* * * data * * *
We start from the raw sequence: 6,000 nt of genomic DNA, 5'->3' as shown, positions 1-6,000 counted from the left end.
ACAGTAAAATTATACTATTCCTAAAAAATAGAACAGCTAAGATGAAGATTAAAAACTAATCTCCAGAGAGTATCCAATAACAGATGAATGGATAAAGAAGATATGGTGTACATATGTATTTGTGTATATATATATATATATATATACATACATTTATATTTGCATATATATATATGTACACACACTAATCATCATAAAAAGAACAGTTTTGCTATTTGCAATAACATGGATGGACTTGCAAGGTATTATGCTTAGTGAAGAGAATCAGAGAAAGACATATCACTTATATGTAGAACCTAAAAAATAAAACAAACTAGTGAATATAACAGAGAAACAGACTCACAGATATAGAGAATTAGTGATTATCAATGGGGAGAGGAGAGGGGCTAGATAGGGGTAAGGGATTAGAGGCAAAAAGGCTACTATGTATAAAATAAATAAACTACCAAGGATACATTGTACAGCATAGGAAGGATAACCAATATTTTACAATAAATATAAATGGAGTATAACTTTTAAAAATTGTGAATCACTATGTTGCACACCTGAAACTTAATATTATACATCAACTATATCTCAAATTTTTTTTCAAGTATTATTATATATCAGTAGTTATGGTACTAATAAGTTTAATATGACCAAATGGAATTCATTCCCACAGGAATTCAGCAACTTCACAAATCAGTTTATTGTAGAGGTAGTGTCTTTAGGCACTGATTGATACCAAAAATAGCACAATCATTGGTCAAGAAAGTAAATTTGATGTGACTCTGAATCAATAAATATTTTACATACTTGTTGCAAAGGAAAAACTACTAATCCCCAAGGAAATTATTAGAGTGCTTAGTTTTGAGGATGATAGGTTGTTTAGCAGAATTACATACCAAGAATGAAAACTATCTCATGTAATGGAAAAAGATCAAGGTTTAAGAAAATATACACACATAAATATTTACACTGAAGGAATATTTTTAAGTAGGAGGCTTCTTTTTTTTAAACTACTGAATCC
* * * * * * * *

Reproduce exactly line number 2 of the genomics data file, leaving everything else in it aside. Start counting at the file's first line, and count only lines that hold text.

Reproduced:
ACAGTAAAATTATACTATTCCTAAAAAATAGAACAGCTAAGATGAAGATTAAAAACTAATCTCCAGAGAGTATCCAATAACAGATGAATGGATAAAGAAGATATGGTGTACATATGTATTTGTGTATATATATATATATATATATACATACATTTATATTTGCATATATATATATGTACACACACTAATCATCATAAAAAGAACAGTTTTGCTATTTGCAATAACATGGATGGACTTGCAAGGTATTATGCTTAGTGAAGAGAATCAGAGAAAGACATATCACTTATATGTAGAACCTAAAAAATAAAACAAACTAGTGAATATAACAGAGAAACAGACTCACAGATATAGAGAATTAGTGATTATCAATGGGGAGAGGAGAGGGGCTAGATAGGGGTAAGGGATTAGAGGCAAAAAGGCTACTATGTATAAAATAAATAAACTACCAAGGATACATTGTACAGCATAGGAAGGATAACCAATATTTTACAATAAATATAAATGGAGTATAACTTTTAAAAATTGTGAATCACTATGTTGCACACCTGAAACTTAATATTATACATCAACTATATCTCAAATTTTTTTTCAAGTATTATTATATATCAGTAGTTATGGTACTAATAAGTTTAATATGACCAAATGGAATTCATTCCCACAGGAATTCAGCAACTTCACAAATCAGTTTATTGTAGAGGTAGTGTCTTTAGGCACTGATTGATACCAAAAATAGCACAATCATTGGTCAAGAAAGTAAATTTGATGTGACTCTGAATCAATAAATATTTTACATACTTGTTGCAAAGGAAAAACTACTAATCCCCAAGGAAATTATTAGAGTGCTTAGTTTTGAGGATGATAGGTTGTTTAGCAGAATTACATACCAAGAATGAAAACTATCTCATGTAATGGAAAAAGATCAAGGTTTAAGAAAATATACACACATAAATATTTACACTGAAGGAATATTTTTAAGTAGGAGGCTTCTTTTTTTTAAACTACTGAATCC